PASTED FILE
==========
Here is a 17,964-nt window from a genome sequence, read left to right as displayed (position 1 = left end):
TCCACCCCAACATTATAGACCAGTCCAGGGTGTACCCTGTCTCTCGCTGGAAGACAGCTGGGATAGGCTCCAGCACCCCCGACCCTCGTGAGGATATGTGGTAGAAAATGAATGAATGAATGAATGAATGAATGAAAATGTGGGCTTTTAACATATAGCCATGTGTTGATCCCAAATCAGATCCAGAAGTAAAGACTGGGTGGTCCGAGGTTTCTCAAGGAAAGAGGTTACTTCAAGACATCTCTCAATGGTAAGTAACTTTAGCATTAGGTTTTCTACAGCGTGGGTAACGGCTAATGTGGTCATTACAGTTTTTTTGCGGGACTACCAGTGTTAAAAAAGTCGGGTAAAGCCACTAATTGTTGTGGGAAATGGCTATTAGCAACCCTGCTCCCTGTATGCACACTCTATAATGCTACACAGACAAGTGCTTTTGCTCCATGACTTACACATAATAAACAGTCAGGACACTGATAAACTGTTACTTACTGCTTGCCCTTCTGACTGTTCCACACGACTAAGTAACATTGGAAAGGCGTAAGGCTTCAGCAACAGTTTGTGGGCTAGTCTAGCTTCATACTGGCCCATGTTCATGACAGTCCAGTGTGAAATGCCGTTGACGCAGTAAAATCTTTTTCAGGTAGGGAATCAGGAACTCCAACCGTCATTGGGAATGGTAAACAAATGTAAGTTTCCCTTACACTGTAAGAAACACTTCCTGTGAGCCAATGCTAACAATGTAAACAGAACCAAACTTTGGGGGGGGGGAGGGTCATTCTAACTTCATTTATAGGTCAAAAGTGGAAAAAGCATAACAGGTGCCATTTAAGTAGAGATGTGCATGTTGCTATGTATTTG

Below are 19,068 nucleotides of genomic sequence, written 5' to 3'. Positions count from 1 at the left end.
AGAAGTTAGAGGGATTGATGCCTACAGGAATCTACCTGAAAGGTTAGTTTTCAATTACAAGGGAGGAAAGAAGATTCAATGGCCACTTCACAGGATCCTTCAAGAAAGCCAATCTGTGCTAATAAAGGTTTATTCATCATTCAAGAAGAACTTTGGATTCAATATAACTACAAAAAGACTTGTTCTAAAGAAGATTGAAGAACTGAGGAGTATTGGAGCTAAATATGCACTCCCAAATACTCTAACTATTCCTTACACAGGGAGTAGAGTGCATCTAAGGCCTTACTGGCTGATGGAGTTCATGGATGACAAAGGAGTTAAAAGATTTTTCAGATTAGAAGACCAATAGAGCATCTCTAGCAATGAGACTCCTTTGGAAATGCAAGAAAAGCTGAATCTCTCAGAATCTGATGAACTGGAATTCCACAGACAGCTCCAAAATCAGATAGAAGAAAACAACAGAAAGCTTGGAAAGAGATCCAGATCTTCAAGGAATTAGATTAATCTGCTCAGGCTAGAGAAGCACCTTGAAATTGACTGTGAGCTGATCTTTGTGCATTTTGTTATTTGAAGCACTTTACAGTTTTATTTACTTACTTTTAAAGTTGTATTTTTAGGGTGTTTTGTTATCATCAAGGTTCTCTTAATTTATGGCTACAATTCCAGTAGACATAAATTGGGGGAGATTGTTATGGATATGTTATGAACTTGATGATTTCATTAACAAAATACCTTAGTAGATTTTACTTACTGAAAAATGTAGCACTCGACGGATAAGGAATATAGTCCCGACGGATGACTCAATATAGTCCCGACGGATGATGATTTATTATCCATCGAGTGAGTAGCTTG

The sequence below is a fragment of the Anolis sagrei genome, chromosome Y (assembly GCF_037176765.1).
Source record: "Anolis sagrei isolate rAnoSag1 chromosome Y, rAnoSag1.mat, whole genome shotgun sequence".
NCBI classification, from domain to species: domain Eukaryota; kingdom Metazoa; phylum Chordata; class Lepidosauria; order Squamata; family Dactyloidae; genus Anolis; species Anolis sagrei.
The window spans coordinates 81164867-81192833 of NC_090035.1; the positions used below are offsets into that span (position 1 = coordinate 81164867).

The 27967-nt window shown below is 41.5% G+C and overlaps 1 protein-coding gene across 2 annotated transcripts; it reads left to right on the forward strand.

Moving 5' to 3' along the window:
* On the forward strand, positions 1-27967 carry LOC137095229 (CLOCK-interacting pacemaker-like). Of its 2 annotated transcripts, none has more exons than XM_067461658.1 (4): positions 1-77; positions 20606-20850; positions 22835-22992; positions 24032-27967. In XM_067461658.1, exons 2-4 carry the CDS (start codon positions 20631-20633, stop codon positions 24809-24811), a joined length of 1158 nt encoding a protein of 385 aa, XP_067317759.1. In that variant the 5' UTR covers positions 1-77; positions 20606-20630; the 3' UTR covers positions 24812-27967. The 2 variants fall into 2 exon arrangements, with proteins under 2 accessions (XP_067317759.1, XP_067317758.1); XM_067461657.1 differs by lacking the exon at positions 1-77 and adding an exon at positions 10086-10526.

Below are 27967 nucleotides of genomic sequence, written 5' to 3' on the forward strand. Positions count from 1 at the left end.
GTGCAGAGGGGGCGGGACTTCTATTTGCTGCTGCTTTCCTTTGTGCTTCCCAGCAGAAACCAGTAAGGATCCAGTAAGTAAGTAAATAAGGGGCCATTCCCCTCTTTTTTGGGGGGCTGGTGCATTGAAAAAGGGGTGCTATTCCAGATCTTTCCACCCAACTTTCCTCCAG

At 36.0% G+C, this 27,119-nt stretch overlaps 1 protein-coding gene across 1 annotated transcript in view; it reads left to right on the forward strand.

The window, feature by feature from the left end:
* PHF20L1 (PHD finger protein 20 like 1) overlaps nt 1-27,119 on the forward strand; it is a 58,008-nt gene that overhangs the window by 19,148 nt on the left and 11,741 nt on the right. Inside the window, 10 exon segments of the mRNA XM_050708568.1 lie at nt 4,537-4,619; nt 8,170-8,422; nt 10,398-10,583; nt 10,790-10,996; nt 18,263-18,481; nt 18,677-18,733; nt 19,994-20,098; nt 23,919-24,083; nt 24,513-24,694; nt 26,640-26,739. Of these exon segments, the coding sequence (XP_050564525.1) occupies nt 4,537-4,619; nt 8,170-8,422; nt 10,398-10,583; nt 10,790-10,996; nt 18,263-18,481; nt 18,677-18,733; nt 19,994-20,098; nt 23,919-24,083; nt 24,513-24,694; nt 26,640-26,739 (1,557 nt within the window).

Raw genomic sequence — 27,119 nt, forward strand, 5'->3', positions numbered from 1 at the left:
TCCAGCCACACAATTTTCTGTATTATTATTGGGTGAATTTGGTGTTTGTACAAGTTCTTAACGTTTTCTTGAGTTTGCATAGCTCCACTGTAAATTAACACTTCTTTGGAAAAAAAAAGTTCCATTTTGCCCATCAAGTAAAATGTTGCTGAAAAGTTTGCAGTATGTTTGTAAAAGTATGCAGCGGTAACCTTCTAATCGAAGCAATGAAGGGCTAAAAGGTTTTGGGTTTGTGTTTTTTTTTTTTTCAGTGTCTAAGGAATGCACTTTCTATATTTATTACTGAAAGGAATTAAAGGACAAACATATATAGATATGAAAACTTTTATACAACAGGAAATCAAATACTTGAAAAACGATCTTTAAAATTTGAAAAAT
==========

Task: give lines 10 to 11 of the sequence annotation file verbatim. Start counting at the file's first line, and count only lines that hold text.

Moving 5' to 3' along the window:
* On the forward strand, positions 1-27967 carry LOC137095229 (CLOCK-interacting pacemaker-like). Of its 2 annotated transcripts, none has more exons than XM_067461658.1 (4): positions 1-77; positions 20606-20850; positions 22835-22992; positions 24032-27967. In XM_067461658.1, exons 2-4 carry the CDS (start codon positions 20631-20633, stop codon positions 24809-24811), a joined length of 1158 nt encoding a protein of 385 aa, XP_067317759.1. In that variant the 5' UTR covers positions 1-77; positions 20606-20630; the 3' UTR covers positions 24812-27967. The 2 variants fall into 2 exon arrangements, with proteins under 2 accessions (XP_067317759.1, XP_067317758.1); XM_067461657.1 differs by lacking the exon at positions 1-77 and adding an exon at positions 10086-10526.